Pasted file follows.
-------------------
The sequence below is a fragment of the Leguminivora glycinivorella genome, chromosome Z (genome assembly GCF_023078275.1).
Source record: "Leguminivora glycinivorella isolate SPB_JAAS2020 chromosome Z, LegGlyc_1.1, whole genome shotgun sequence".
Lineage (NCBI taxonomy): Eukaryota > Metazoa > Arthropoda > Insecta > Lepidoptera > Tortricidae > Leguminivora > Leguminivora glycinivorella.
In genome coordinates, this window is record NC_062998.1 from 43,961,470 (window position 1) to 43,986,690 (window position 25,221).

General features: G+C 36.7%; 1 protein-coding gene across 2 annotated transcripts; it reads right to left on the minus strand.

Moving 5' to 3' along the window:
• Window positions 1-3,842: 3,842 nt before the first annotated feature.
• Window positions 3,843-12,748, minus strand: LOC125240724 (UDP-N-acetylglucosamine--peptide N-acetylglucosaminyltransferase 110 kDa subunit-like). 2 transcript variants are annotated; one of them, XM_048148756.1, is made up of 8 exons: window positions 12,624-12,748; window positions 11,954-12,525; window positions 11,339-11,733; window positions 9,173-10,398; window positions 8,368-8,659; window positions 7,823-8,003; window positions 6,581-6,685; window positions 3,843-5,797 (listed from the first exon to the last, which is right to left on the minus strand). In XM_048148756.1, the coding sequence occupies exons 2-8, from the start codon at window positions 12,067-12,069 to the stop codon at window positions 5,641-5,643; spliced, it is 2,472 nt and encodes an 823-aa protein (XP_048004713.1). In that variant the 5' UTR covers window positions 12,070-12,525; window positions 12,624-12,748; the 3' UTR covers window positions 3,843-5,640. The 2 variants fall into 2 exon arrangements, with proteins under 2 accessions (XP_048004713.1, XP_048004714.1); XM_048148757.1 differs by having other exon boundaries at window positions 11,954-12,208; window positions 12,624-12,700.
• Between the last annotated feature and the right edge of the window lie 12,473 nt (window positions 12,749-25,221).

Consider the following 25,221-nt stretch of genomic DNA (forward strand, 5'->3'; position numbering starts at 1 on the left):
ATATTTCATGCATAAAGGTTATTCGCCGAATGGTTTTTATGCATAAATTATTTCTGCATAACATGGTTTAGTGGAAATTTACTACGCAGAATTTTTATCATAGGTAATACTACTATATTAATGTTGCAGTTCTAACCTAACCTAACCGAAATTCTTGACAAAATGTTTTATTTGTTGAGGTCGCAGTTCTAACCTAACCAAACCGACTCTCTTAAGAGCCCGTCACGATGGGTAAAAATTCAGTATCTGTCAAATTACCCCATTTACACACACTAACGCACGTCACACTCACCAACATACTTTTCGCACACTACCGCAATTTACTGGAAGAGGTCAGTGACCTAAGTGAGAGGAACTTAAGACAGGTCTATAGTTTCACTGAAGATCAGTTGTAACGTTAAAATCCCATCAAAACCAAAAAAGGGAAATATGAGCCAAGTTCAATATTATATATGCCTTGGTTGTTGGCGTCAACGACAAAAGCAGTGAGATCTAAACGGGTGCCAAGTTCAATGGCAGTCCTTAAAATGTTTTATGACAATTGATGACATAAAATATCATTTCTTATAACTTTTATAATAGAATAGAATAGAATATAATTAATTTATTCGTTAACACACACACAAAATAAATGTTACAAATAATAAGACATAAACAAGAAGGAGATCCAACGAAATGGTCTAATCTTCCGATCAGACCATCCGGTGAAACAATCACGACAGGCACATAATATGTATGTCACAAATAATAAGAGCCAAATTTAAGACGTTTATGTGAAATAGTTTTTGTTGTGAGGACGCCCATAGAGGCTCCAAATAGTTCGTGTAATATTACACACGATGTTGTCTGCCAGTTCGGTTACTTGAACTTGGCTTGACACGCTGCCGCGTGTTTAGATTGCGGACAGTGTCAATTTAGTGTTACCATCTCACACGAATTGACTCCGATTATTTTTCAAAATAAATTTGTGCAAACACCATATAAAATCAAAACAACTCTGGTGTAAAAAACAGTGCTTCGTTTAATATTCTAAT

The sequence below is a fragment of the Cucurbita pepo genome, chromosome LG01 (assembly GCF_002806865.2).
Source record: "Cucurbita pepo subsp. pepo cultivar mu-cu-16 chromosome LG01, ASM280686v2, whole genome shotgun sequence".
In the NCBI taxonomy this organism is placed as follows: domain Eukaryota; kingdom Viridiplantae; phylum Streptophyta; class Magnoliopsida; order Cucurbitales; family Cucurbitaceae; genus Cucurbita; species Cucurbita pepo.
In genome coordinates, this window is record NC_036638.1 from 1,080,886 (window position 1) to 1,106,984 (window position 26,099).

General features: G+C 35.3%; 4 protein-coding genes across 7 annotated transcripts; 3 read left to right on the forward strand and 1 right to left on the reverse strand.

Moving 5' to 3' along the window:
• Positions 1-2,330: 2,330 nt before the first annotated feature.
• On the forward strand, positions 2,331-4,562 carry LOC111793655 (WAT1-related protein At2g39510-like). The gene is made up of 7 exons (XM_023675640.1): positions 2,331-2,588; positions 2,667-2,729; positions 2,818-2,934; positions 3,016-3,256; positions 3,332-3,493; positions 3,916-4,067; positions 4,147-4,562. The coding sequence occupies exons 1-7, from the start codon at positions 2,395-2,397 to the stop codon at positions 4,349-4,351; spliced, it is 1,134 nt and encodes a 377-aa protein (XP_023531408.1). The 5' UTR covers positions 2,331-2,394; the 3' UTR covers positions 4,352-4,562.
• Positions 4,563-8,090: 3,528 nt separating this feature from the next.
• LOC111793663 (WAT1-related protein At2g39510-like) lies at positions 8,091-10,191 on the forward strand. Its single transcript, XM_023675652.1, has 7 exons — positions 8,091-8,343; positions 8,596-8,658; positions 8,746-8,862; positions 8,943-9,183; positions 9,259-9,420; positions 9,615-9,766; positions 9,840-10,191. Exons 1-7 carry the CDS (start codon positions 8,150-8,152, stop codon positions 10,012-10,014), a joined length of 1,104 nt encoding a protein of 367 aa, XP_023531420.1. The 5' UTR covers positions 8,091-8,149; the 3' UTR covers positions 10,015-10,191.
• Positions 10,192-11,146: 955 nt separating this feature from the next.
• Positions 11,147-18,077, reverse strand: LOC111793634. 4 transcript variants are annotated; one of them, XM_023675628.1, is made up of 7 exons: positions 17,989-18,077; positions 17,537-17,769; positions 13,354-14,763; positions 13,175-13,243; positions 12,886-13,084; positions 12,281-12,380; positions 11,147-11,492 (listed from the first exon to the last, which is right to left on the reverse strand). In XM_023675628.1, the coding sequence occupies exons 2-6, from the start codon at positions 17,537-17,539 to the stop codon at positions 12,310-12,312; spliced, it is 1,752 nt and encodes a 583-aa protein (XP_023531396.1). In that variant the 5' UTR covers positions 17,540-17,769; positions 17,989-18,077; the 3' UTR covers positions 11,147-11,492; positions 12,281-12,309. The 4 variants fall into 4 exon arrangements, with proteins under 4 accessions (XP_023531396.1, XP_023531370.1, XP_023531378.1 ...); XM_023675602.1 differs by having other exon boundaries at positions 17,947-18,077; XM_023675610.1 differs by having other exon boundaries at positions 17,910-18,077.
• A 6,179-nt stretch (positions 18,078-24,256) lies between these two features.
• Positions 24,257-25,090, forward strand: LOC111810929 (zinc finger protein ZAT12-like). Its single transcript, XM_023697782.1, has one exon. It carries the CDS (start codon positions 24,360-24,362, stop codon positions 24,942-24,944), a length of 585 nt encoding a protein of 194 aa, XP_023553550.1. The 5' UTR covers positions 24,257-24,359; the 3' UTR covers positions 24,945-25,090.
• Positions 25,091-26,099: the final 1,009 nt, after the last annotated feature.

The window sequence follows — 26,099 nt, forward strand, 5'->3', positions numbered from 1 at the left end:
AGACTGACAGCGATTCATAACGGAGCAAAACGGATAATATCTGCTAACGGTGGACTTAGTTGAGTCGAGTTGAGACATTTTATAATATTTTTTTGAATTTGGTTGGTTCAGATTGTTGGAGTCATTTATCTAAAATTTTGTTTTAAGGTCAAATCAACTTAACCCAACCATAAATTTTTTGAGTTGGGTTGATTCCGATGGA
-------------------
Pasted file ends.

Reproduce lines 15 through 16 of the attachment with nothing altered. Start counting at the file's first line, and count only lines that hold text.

In genome coordinates, this window is record NC_036638.1 from 1,080,886 (window position 1) to 1,106,984 (window position 26,099).

General features: G+C 35.3%; 4 protein-coding genes across 7 annotated transcripts; 3 read left to right on the forward strand and 1 right to left on the reverse strand.